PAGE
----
I have avoided talking about my experiences with working in startups for some time now. It’s one of those things like being an actor. Talking about being a successful actor is awesome because most people have seen your work. Talking about being an “aspiring actor” is horrible because you fall in line with a very large population of other people that are all trying to do the same thing but falling short in one way or another.

Mt first startup experience was actually my dad’s company growing up. It was called E-Motion and what my dad was doing was buying broken down gas cars, converting them to electric, and then re selling them. This was in the mid-80s up until the early 90s. This was before Al Gore won the Nobel Peace Prize for making a movie about climate change and the “go green” movement hadn’t really taken off here in Oregon. My father passed legislation here on the state level providing tax breaks to those with alternative energy vehicles, the first legislation of it’s kind on the west coast. He was the founding president of the Oregon Electric Vehicle Association. All of that being said, my dad only did a handful of these cars over the decade or so that he was doing it.

Back then, the batteries simply weren’t as good. Lithium Ion batteries hadn’t come out yet and the cars were very heavy. Still though, they had about the same speed, range, and charge times as a Chevy Volt, which is impressive since this happened over 20 years before. That picture at the top of this post is me, in the third grade, taking an all electric Triumph TR-7 with my dad down to Phoenix Arizona for an all electric race series at PIR. They called it “Formula Lightning” which I thought was a pretty sweet name.

We raced it at Phoenix and the ruthless Pikes Peak Hill Climb in Colorado and actually won. I went with my father to countless trade shows, owners club meetings, and PR events and spent a lot of time hearing people ask my dad the same questions over and over. In the end, my father was unable to find a way to make it a viable business profit-wise and got out of the electric car business. These days, he’s a science teacher up in Alaska. A lot of the things that I know about running your own startup come from that time.

Lets fast forward a couple years. Today, I am 31 years old. I no longer have those cool 80’s acid wash jean shorts and I currently drive a gas powered Acura. However, I have worked in a couple of startups of my own. This all started about 4 years ago when a friend on twitter told me about something called “Startup Weekend” happening up at the Microsoft campus in Redmond. So I went up there for 3 days with my brother Gavin who was finishing law school at the time. Basically, the way it works is that you meet some strangers, come up with an idea for a company or app and then try and build the thing in 54 hours. It was crazy but it went well. We ended up building a kind of HR training app that was built on Coldfusion which I had never worked with before. I did all of the  design and front end development work and we just barely got things working on time.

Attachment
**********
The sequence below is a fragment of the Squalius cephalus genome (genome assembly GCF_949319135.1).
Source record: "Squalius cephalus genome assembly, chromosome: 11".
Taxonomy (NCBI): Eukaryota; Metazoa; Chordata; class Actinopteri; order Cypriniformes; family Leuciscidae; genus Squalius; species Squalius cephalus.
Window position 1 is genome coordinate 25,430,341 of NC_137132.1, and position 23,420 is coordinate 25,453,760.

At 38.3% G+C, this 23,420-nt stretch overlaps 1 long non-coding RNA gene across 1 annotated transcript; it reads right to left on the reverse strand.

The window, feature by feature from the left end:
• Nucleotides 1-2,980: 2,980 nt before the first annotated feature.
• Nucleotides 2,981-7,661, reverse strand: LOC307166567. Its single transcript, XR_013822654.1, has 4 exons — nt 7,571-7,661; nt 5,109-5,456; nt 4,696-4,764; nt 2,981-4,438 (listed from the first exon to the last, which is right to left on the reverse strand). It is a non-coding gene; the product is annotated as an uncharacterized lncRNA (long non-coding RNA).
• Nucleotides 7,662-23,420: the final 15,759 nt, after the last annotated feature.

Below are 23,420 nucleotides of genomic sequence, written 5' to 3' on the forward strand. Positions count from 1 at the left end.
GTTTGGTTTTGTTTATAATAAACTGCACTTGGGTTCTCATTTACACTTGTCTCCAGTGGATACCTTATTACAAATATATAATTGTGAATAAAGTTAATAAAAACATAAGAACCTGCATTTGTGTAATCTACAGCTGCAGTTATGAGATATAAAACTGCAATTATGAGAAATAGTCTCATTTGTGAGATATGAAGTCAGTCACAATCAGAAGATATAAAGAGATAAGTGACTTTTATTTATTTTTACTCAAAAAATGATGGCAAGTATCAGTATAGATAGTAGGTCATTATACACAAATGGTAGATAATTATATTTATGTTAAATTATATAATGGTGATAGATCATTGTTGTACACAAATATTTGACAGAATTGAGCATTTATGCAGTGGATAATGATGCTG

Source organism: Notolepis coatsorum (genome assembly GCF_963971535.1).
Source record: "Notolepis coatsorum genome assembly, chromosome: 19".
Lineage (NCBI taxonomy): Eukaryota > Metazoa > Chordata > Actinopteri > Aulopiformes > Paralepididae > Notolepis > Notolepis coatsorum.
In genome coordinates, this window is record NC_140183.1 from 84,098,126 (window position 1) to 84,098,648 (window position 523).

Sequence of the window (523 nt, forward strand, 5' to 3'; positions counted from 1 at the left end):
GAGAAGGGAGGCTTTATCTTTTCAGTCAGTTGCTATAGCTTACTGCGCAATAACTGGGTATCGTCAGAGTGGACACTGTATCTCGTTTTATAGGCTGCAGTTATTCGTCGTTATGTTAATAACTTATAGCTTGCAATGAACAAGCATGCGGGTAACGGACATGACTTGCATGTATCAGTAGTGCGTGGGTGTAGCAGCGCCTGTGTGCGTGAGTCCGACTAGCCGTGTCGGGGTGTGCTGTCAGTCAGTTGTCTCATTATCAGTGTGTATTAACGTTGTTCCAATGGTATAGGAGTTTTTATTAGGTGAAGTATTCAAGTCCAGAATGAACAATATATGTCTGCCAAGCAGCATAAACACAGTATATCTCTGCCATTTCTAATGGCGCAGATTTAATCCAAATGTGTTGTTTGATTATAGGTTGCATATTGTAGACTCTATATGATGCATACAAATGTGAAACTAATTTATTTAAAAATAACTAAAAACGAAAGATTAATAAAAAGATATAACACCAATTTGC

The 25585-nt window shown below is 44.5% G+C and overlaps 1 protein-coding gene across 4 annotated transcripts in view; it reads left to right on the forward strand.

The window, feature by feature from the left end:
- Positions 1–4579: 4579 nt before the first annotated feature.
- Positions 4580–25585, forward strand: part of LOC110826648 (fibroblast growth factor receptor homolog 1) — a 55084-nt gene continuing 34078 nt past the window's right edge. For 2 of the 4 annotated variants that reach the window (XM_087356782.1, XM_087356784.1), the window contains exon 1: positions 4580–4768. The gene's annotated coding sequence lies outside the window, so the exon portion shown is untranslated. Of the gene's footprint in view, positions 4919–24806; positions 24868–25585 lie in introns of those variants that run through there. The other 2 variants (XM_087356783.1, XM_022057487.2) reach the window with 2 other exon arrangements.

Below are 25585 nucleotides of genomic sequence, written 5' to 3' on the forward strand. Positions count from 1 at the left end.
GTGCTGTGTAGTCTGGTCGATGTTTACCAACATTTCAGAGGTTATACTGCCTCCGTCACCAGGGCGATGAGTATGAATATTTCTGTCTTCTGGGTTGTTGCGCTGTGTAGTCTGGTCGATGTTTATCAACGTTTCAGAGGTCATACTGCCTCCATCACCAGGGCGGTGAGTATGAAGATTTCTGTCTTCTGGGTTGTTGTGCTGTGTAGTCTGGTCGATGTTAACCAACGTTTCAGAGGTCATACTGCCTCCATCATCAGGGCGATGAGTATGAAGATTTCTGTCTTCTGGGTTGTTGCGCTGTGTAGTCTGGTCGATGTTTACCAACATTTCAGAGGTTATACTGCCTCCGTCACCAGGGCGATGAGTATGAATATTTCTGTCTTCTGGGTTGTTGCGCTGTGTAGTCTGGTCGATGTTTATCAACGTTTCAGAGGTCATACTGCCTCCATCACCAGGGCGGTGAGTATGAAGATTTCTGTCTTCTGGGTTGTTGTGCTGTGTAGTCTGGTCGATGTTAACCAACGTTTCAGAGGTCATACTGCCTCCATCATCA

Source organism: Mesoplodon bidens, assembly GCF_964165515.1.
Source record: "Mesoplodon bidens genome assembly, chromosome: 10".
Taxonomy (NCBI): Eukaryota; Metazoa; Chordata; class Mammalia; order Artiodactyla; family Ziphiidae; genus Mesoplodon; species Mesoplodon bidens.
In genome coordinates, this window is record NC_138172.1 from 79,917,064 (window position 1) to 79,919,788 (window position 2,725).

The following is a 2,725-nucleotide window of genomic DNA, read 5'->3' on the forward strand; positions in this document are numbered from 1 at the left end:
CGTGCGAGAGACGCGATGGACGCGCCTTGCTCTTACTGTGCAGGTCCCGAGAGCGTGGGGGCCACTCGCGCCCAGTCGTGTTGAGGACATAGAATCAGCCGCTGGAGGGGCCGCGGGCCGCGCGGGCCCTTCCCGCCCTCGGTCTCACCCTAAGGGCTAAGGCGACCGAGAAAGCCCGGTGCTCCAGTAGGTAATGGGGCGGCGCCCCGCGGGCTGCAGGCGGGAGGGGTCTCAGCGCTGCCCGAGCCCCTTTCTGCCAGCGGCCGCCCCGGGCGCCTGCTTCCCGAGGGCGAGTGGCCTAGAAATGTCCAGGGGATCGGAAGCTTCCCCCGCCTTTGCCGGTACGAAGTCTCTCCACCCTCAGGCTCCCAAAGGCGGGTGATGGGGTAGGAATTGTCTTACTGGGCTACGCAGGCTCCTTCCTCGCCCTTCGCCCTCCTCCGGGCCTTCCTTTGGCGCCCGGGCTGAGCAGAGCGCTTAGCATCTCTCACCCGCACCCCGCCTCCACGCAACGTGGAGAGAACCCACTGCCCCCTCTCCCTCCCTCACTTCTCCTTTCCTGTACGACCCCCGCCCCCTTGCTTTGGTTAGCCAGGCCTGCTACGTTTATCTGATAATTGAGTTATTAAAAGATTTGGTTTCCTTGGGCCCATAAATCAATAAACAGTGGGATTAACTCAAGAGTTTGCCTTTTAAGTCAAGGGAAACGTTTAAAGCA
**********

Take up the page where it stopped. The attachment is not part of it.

A couple months later there was another Startup Weekend event here in Portland. This time, my brother and I knew what we were doing. At this particular event, we meet up with a Flash developer named Joe Kim and built a web app that let you video chat and play a flash game with someone in browser at the same time. The demo went well and we won the event. You can see the 3 of us below on the left with the judges for the event.


Local blogger Scott Garman was there and did a great writeup for the event. We left this event determined to keep working on our startup. Shortly thereafter Joe decided to leave and game developer Mike Parks down in SF came on board to take his place. We decided that we wanted to build a web-based video chat platform that would allow you to use apps and games with your friends while interacting over video chat. We named the company eyeclash.

Screen Shot 2013-07-09 at 10.59.51 AMWe didn’t want to raise money until we took the product public and we didn’t want to take it public until we felt like we had a semi-stable beta with at least 3-5 apps available. That doesn’t sound like much but that is actually a very large scope for just 2 developers that were holding down full time jobs to pay the bills. After, about a year of building things, realizing they were wrong, rebuilding them and then rebuilding them again, we decided to shut it down. I was completely burnt out from working all of those long nights and weekends. Gavin was moving on to other things and Mike needed to spend more time on something that actually generated real income.

Since then, I have done a handful of other hackathons and Startup Weekend type events but I have yet to go all-in again on a real startup. The lessons I’ve learned are way too extensive to list here but I will say that next time I do this again I’ll build a team first and then decide what we will build based on the skill set of the people involved.